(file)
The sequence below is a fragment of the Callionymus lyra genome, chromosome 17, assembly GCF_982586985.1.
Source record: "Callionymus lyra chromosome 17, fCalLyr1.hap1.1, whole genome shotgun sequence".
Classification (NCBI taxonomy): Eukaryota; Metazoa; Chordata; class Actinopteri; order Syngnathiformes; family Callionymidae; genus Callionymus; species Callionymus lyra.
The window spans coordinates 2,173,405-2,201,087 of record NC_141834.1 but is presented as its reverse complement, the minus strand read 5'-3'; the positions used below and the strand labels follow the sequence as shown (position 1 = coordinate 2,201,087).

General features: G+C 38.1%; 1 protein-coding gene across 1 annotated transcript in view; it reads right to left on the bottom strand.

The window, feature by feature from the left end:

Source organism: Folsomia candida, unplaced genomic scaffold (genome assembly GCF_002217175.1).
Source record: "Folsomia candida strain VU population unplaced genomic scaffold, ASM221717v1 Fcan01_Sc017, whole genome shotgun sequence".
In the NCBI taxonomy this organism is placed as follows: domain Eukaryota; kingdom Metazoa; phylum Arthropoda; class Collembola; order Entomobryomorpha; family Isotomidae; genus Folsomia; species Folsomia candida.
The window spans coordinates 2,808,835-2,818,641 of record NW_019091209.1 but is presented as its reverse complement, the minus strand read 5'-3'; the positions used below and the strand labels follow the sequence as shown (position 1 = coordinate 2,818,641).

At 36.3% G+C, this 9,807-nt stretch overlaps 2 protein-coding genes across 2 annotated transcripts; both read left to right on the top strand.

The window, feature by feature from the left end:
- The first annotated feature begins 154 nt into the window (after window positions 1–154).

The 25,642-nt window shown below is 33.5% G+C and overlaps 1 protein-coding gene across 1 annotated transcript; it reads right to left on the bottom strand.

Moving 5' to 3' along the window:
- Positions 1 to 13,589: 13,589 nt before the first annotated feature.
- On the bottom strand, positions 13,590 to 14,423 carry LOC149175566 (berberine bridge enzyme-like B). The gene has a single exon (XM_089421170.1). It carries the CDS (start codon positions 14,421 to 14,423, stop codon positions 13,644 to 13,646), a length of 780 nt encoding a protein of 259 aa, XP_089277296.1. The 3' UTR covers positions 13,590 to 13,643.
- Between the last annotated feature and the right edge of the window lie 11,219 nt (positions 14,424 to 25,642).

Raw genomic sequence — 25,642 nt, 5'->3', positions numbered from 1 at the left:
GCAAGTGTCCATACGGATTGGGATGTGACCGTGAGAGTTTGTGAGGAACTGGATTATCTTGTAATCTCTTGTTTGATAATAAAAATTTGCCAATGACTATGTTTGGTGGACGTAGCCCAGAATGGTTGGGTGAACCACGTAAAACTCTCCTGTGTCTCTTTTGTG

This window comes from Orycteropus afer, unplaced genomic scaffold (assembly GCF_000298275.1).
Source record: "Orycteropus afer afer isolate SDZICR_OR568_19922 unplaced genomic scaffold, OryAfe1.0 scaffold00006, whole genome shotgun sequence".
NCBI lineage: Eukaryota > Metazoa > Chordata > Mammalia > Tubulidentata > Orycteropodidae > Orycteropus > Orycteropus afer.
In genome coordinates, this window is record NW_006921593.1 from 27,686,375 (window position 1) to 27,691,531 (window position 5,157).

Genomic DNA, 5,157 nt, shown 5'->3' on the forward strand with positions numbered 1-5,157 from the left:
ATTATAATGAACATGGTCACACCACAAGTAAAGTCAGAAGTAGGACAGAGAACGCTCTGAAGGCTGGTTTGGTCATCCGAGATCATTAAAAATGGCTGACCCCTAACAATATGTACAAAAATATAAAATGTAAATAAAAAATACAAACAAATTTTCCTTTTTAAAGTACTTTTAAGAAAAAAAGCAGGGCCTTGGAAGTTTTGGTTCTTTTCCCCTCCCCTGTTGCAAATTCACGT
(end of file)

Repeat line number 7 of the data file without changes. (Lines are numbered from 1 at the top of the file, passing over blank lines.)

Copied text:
Source organism: Folsomia candida, unplaced genomic scaffold (genome assembly GCF_002217175.1).